Grave doubts remain about the good faith of Russia in honouring its agreement to allow Turkish-supervised exports of Ukrainian grain. There are also practical obstacles to realising the plan — not least from the marine insurance market.

But far too much is at stake to give up on this crucial opportunity.

The precarious wartime economy of Ukraine is depending on it, and so is the food supply of many of the world’s least self-sufficient countries.

On 22 July, Ukraine, Turkey and United Nations secretary general Antonio Guterres signed the Black Sea Grain Initiative on the partial unblocking of Ukrainian ports. This is one of the most important steps for the recovery of the Ukrainian economy and supply chains.

The purpose is to facilitate safe navigation for the export of grain and related food products and fertilisers, including ammonia, from Odesa, Chornomorsk and Yuzhny, often referred to as the ports of Greater Odesa.

The starting point for launching the “safe corridor” mechanism is the establishment of the Joint Coordination Center in Istanbul. Merchant vessels will have to pre-register with the centre and will be subject to inspection by a team in ports designated by the Turkish side.

It is important to note that we are talking about a “maritime humanitarian corridor that will be controlled remotely by the parties” — that is, the presence of warships is not allowed. Likewise, this applies to demining, which will not be carried out, except where it is necessary for the passage of ships through the corridor.

The agreement will remain valid for 120 days.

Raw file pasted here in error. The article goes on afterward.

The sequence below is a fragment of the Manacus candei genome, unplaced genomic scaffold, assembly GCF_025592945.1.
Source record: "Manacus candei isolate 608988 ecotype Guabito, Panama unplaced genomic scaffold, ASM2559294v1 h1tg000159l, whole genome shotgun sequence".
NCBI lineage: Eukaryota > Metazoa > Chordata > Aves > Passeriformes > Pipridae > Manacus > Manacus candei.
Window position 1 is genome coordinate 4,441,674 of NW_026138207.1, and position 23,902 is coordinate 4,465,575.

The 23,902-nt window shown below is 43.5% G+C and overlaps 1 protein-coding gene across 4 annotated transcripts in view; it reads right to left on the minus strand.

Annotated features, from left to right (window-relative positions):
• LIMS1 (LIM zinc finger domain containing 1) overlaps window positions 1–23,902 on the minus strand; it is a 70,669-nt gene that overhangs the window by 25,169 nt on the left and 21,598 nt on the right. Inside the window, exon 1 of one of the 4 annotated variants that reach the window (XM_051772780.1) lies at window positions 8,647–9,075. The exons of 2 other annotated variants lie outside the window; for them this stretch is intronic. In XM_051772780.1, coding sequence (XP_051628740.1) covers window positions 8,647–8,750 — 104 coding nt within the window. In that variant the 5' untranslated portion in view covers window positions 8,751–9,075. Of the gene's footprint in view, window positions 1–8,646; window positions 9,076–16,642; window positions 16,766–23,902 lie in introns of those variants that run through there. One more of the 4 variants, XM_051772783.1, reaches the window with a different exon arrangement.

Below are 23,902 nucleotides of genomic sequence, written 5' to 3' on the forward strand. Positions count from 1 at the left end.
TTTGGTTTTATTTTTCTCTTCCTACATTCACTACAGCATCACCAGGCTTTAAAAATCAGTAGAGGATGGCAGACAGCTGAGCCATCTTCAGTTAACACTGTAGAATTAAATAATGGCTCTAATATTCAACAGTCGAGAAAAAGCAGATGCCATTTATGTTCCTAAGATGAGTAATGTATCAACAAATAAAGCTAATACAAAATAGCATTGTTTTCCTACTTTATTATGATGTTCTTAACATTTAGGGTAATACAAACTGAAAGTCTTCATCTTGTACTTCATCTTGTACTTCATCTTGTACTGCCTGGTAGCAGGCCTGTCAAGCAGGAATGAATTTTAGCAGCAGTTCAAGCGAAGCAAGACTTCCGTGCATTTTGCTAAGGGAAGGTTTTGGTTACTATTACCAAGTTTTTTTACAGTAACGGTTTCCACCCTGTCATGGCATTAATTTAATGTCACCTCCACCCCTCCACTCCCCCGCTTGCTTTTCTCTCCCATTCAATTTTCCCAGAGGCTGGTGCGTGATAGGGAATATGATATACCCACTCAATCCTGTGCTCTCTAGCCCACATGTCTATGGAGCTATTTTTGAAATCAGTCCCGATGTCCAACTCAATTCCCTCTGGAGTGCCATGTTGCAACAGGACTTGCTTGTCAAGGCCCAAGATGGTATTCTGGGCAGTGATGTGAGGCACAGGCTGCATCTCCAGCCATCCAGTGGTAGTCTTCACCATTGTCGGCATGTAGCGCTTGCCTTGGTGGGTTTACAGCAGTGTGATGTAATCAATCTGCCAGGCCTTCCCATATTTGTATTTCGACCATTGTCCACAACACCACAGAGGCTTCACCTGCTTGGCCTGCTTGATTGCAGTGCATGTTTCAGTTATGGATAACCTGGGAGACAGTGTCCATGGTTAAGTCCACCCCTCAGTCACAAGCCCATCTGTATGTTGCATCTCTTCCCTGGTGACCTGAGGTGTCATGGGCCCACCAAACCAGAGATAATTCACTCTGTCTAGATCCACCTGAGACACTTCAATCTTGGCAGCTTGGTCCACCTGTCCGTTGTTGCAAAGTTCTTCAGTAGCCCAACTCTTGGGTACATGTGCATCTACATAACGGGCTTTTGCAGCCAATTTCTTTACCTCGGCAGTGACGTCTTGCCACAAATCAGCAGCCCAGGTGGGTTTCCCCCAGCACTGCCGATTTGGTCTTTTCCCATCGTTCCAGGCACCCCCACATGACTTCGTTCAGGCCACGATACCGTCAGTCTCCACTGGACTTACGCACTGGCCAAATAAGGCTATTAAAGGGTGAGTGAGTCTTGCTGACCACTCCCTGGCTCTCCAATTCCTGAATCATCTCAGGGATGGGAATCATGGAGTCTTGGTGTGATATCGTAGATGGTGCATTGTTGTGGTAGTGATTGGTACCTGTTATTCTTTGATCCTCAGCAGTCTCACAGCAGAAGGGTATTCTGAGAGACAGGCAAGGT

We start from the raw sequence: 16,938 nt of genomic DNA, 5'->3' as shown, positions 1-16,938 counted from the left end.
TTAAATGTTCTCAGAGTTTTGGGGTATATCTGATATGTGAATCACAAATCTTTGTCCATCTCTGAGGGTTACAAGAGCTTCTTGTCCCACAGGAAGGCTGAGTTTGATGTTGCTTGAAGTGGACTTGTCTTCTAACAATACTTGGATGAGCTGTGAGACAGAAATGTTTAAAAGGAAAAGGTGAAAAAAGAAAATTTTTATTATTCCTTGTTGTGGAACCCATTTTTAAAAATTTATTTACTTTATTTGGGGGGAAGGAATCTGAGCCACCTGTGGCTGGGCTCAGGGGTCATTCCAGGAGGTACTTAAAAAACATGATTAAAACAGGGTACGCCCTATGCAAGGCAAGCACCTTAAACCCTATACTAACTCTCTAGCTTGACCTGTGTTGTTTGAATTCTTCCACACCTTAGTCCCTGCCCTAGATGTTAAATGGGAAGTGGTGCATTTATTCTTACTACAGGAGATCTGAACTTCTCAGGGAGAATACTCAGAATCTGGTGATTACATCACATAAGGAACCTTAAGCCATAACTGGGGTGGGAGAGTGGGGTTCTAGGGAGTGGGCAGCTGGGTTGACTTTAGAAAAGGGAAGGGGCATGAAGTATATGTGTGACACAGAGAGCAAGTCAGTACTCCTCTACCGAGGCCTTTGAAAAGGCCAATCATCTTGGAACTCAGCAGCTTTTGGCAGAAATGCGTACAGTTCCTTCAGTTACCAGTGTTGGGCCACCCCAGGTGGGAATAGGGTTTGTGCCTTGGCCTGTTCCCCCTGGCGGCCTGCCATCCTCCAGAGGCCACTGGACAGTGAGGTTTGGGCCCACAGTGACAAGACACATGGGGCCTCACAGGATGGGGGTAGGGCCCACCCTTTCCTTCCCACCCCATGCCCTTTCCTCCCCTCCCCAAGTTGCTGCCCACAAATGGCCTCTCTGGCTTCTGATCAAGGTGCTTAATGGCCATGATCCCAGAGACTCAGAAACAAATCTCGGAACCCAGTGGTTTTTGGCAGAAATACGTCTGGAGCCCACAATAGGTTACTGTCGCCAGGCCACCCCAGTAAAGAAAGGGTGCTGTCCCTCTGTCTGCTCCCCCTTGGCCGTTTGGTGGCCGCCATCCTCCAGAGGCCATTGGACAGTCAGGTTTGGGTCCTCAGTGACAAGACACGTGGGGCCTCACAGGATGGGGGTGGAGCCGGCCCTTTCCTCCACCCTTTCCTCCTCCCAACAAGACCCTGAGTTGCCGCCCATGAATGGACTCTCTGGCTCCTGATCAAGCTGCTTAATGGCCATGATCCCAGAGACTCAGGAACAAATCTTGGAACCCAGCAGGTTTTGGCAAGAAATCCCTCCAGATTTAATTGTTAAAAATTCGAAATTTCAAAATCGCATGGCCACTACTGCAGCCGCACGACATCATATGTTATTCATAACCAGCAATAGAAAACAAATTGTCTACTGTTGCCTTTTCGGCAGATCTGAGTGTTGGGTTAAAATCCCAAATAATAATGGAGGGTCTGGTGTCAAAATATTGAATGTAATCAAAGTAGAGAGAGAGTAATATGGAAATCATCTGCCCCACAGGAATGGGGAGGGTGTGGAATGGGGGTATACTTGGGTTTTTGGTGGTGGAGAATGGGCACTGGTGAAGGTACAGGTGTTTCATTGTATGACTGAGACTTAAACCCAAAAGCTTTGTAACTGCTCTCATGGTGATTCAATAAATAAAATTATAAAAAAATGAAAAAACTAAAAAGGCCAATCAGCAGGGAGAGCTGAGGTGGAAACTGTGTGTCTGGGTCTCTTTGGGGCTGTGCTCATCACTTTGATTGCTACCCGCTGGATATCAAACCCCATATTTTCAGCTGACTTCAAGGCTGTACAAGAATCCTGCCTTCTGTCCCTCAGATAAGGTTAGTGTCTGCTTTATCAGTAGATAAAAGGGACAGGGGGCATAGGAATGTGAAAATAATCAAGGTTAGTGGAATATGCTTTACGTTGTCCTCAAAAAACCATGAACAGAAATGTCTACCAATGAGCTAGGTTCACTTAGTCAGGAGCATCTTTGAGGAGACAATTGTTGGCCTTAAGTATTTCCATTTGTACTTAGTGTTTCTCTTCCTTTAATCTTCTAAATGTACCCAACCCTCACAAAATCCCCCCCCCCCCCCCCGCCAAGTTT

From an economic point of view, such an agreement will allow Ukraine to export 20m tonnes of grain and oil crops that are waiting to be shipped, it will free up space for storing the new harvest and it will bring in foreign currency income. For comparison, in June, Ukraine was able to complete only one-third of its planned grain exports.

The Sailor's Wife in Odesa is sculptor Alexander Tokarev’s tribute to Ukraine’s seafarers and their families. Photo: Oleg Naumenko

There is also a humanitarian aspect to the agreement — it will get much-needed food to Africa, Asia and Europe.

Meanwhile, the obstacles to the agreement are substantial.

From the perspective of the shipping industry, and especially of shipowners, one crucial obstacle involves insurance, particularly war risks.

Even before signing the agreement, the insurers unanimously stated that they need additional guarantees in connection with potential losses that might occur. Therefore, it is now expected that the underwriters will work out in detail how to implement the signed agreement.

Owners whose ships have been stuck in Ukraine since 24 February are most urgently interested in unblocking ports. These vessels, including about 80 merchant ships, will be the first to pass through the “maritime humanitarian corridor”.

Other shipowners will carefully consider all the risks of entering Ukrainian ports, including the Turkish fleet, which is especially determined. The decision to charter a vessel for voyages to Ukrainian ports will be influenced by the freight rate, payment of insurance premiums for war risks and potential military threats in the Black Sea.

In short, the unblocking of Ukrainian ports, even if it is only partial, offers fundamentally positive changes for the national economy. But it carries great potential risks, given the questionable good faith of Moscow in fulfilling its obligations under the agreement.

The Ukrainian shipping community had not even had time to analyse all the pros and cons of the agreement when Russia attacked the territory of the port of Odesa with a missile strike on 23 July, then launched strikes on the larger Odesa region.

Despite this, the ports are preparing for the first caravans, while all other market participants are waiting for the results of those passages.

Evgeniy Sukachev is a senior partner at
the Odesa-based Black Sea Law Co

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